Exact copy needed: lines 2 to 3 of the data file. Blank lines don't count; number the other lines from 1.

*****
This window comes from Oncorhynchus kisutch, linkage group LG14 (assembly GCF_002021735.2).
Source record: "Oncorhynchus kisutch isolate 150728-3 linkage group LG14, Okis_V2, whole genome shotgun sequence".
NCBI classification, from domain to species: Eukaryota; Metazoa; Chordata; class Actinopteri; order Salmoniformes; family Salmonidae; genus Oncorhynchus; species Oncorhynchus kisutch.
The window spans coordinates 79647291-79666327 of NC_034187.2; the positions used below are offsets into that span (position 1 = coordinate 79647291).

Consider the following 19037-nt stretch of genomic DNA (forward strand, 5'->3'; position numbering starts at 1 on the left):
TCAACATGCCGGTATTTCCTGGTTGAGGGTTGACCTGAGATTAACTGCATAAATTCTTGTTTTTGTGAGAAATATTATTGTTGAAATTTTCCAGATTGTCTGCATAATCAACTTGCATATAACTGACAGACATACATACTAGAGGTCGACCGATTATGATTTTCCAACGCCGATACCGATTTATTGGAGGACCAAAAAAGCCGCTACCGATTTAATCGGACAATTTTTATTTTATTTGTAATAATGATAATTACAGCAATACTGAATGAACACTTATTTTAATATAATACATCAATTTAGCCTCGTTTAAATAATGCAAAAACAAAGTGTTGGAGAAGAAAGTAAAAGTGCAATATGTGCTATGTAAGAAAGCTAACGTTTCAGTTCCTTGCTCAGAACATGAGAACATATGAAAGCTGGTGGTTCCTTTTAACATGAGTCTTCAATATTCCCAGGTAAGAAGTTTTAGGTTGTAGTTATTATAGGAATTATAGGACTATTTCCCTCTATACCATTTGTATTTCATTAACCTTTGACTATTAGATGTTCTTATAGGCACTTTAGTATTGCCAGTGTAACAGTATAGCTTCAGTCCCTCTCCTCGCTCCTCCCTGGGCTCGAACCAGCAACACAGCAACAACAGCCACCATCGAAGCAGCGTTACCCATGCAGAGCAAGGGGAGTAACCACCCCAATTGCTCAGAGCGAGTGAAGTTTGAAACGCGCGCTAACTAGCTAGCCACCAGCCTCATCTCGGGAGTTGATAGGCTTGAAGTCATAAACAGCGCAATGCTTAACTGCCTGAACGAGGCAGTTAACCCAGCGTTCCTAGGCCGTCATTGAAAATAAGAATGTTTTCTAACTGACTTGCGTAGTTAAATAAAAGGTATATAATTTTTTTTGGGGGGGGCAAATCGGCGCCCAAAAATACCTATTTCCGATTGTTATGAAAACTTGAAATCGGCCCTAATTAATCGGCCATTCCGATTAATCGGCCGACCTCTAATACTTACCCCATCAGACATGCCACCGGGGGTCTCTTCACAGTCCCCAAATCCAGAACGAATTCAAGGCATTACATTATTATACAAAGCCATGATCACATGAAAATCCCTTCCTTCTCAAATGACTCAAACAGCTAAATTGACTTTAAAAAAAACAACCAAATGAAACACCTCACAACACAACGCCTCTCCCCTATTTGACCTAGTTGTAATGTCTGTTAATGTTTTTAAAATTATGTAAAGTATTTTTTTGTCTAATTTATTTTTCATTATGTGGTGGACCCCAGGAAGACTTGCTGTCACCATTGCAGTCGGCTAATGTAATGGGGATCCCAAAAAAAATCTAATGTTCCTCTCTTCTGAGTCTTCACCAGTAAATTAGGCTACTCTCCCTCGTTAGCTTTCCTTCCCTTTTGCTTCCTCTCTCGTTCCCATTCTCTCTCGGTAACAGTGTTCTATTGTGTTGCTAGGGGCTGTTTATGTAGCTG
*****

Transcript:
Source record: "Oncorhynchus kisutch isolate 150728-3 linkage group LG14, Okis_V2, whole genome shotgun sequence".
NCBI classification, from domain to species: Eukaryota; Metazoa; Chordata; class Actinopteri; order Salmoniformes; family Salmonidae; genus Oncorhynchus; species Oncorhynchus kisutch.